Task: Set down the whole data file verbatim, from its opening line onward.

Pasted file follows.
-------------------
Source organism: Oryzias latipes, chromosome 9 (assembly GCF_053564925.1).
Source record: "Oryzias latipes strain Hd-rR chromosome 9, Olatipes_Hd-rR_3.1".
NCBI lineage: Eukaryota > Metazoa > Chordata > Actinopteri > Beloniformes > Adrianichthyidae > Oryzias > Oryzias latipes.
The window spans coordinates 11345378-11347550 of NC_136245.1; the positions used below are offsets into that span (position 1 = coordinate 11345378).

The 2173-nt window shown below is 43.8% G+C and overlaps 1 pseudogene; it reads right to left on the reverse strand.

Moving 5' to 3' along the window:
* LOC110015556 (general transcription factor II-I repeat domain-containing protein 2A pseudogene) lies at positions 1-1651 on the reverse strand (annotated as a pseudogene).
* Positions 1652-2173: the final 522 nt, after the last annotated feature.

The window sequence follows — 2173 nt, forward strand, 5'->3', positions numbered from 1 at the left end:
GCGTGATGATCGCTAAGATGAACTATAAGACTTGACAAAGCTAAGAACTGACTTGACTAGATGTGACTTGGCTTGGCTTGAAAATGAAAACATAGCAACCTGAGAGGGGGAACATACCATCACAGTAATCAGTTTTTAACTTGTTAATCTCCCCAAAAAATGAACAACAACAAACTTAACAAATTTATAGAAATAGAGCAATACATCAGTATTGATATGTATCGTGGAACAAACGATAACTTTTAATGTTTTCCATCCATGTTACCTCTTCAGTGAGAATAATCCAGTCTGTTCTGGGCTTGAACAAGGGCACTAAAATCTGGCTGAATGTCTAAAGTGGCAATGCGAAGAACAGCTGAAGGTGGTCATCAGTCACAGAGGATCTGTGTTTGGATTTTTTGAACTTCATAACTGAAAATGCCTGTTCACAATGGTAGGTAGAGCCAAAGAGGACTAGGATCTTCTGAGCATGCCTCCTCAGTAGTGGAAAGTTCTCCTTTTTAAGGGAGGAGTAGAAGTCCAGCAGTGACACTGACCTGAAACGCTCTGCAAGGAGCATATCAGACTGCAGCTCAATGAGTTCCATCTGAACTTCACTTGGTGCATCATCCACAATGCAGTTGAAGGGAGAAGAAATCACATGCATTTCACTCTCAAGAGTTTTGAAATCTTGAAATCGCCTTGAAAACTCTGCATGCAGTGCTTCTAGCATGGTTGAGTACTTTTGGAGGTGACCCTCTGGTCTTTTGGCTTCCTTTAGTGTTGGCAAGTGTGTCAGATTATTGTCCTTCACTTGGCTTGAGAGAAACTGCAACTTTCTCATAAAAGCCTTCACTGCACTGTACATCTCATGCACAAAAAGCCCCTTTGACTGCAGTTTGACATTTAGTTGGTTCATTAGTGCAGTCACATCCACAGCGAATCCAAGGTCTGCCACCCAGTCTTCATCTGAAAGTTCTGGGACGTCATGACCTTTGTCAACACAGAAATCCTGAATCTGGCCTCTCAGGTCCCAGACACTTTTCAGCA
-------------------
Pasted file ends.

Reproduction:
Source organism: Oryzias latipes, chromosome 9 (assembly GCF_053564925.1).
Source record: "Oryzias latipes strain Hd-rR chromosome 9, Olatipes_Hd-rR_3.1".
NCBI lineage: Eukaryota > Metazoa > Chordata > Actinopteri > Beloniformes > Adrianichthyidae > Oryzias > Oryzias latipes.
The window spans coordinates 11345378-11347550 of NC_136245.1; the positions used below are offsets into that span (position 1 = coordinate 11345378).

The 2173-nt window shown below is 43.8% G+C and overlaps 1 pseudogene; it reads right to left on the reverse strand.

Moving 5' to 3' along the window:
* LOC110015556 (general transcription factor II-I repeat domain-containing protein 2A pseudogene) lies at positions 1-1651 on the reverse strand (annotated as a pseudogene).
* Positions 1652-2173: the final 522 nt, after the last annotated feature.

The window sequence follows — 2173 nt, forward strand, 5'->3', positions numbered from 1 at the left end:
GCGTGATGATCGCTAAGATGAACTATAAGACTTGACAAAGCTAAGAACTGACTTGACTAGATGTGACTTGGCTTGGCTTGAAAATGAAAACATAGCAACCTGAGAGGGGGAACATACCATCACAGTAATCAGTTTTTAACTTGTTAATCTCCCCAAAAAATGAACAACAACAAACTTAACAAATTTATAGAAATAGAGCAATACATCAGTATTGATATGTATCGTGGAACAAACGATAACTTTTAATGTTTTCCATCCATGTTACCTCTTCAGTGAGAATAATCCAGTCTGTTCTGGGCTTGAACAAGGGCACTAAAATCTGGCTGAATGTCTAAAGTGGCAATGCGAAGAACAGCTGAAGGTGGTCATCAGTCACAGAGGATCTGTGTTTGGATTTTTTGAACTTCATAACTGAAAATGCCTGTTCACAATGGTAGGTAGAGCCAAAGAGGACTAGGATCTTCTGAGCATGCCTCCTCAGTAGTGGAAAGTTCTCCTTTTTAAGGGAGGAGTAGAAGTCCAGCAGTGACACTGACCTGAAACGCTCTGCAAGGAGCATATCAGACTGCAGCTCAATGAGTTCCATCTGAACTTCACTTGGTGCATCATCCACAATGCAGTTGAAGGGAGAAGAAATCACATGCATTTCACTCTCAAGAGTTTTGAAATCTTGAAATCGCCTTGAAAACTCTGCATGCAGTGCTTCTAGCATGGTTGAGTACTTTTGGAGGTGACCCTCTGGTCTTTTGGCTTCCTTTAGTGTTGGCAAGTGTGTCAGATTATTGTCCTTCACTTGGCTTGAGAGAAACTGCAACTTTCTCATAAAAGCCTTCACTGCACTGTACATCTCATGCACAAAAAGCCCCTTTGACTGCAGTTTGACATTTAGTTGGTTCATTAGTGCAGTCACATCCACAGCGAATCCAAGGTCTGCCACCCAGTCTTCATCTGAAAGTTCTGGGACGTCATGACCTTTGTCAACACAGAAATCCTGAATCTGGCCTCTCAGGTCCCAGACACTTTTCAGCA